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One of the Davies’ daughters suffers from a severe form of depression. She was always called the family’s “little sunshine” and was a kind and thoughtful, happy and outgoing, and very talkative young child. In middle school she became more anxious and withdrawn. The summer before 9th grade – facing a large class size of 750 – she began to express much concern about attending high school, and to first show signs that later were realized as depression, but then were believed to be just normal adolescent moody behavior.

She was diagnosed with clinical depression, and began psychotherapy concurrently with medications.  Her moods improved at first, and she kept performing well in her everyday life. But as time went on, her depression was becoming more and more difficult to cope with, and various changes, increases and augments to the medications were tried.

In January 2008, as the second semester of senior year began, she became extremely concerned about how she was feeling. She felt worse than ever, both mentally and physically. After consulting with many experts at the center, and trying a number of different medications to no benefit, she was now diagnosed with treatment-resistant depression. She made the decision along with her family and her medical team to start a course of ECT (electroconvulsive shock therapy) in July 2008, in the hope she could quickly reach her goal of going away to school.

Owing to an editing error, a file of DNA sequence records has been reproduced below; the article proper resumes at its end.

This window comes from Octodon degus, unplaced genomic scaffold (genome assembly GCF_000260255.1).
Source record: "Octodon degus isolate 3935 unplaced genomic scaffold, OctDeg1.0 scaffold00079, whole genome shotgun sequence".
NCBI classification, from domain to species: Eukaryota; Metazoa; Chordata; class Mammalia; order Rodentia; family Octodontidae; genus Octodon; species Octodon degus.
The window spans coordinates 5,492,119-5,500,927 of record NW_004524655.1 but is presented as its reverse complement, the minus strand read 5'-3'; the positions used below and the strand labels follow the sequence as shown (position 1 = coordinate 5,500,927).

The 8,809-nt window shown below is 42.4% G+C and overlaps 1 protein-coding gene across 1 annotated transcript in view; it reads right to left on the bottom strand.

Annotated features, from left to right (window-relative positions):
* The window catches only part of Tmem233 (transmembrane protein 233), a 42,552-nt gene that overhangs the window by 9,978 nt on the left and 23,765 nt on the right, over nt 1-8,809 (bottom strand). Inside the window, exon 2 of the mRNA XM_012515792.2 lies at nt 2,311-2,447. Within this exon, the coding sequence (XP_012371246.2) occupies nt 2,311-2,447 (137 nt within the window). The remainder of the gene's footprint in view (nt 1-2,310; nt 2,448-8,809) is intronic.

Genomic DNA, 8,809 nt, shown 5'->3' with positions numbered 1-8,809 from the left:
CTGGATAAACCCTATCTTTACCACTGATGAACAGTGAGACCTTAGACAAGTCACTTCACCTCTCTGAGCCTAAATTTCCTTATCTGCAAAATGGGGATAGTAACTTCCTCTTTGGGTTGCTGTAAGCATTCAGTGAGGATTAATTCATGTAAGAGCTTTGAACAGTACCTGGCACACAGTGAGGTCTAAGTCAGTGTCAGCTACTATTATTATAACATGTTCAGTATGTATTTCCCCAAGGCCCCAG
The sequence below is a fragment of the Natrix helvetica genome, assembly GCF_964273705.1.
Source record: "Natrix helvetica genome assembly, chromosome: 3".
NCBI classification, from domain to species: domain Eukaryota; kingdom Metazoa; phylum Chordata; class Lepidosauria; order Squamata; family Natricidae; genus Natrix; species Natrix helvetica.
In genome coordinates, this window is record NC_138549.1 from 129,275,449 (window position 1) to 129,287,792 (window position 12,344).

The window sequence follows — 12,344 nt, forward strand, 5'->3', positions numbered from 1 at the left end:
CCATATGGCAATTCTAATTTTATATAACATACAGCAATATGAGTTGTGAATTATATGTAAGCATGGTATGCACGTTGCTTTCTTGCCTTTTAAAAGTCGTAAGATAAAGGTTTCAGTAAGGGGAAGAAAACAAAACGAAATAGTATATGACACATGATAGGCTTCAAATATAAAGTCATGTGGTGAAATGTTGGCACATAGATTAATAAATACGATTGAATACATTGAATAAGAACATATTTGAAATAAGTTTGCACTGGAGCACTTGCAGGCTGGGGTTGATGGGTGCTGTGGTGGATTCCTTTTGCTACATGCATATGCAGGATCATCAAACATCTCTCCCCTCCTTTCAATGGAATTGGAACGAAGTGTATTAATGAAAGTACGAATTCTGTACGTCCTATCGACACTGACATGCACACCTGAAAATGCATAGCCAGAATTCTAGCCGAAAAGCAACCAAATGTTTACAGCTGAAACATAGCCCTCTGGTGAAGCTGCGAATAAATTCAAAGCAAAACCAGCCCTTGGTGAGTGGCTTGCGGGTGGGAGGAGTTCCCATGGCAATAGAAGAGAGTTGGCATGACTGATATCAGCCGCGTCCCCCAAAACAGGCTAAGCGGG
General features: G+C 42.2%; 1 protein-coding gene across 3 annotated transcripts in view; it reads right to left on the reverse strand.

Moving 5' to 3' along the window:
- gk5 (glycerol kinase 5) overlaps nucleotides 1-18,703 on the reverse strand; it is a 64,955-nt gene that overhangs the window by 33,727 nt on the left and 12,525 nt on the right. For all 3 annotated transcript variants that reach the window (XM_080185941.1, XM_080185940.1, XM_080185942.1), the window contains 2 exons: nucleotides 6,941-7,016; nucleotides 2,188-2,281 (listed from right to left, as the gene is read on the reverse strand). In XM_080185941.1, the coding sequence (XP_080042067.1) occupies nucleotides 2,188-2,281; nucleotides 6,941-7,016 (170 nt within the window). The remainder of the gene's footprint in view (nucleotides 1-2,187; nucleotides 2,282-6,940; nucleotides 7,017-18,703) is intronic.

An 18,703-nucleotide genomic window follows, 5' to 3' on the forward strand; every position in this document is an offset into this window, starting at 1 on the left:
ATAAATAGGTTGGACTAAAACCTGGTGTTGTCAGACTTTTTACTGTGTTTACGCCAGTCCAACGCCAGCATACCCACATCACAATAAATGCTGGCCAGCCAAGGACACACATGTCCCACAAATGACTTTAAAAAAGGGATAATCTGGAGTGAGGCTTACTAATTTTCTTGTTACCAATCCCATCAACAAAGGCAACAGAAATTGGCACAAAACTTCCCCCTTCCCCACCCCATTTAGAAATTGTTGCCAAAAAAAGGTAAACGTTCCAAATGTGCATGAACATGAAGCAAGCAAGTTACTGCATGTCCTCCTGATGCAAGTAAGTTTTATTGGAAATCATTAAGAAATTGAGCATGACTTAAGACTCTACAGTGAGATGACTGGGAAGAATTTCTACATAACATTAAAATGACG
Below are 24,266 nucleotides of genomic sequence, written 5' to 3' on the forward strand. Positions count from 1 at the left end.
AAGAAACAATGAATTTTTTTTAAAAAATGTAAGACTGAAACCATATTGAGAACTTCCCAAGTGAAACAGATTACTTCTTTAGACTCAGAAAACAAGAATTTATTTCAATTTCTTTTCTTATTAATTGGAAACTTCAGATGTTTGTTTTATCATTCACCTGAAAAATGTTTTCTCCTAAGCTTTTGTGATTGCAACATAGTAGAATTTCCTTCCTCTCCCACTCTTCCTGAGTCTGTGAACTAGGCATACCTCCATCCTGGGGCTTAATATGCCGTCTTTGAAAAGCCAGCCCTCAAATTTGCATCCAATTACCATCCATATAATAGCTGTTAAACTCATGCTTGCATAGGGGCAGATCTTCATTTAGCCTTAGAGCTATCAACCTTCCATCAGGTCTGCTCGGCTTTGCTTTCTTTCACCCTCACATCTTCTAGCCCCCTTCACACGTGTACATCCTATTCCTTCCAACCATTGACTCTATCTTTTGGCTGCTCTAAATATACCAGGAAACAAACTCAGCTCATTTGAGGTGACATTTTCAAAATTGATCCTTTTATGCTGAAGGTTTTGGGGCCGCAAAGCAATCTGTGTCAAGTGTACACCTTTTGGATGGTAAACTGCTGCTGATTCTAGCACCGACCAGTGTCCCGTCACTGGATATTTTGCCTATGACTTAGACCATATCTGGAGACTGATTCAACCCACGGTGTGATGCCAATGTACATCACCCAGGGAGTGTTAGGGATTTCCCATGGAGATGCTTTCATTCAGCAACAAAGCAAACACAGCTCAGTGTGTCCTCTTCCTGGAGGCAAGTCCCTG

Finally, after 16 treatments in 6 weeks, the ECT began to improve her symptoms, and she felt well enough to go to college. Despite a difficult semester she worked hard at her studies, and even made the Dean’s list – a testament to her very strong determination.  She also became involved with the school’s local chapter of Active Minds, a national organization for college students to advocate for depression awareness, distribute information on treatment, and reduce stigma.

Together with new medications, ongoing monthly ECT maintenance and psychotherapy, she is doing much better. She hopes to have a career in childhood education or the science field, perhaps combining both of her interests, to work in public health or counseling.

More so than ever, she remains courageous and strong when facing challenges, and she continues to work hard towards complete remission from her depression.

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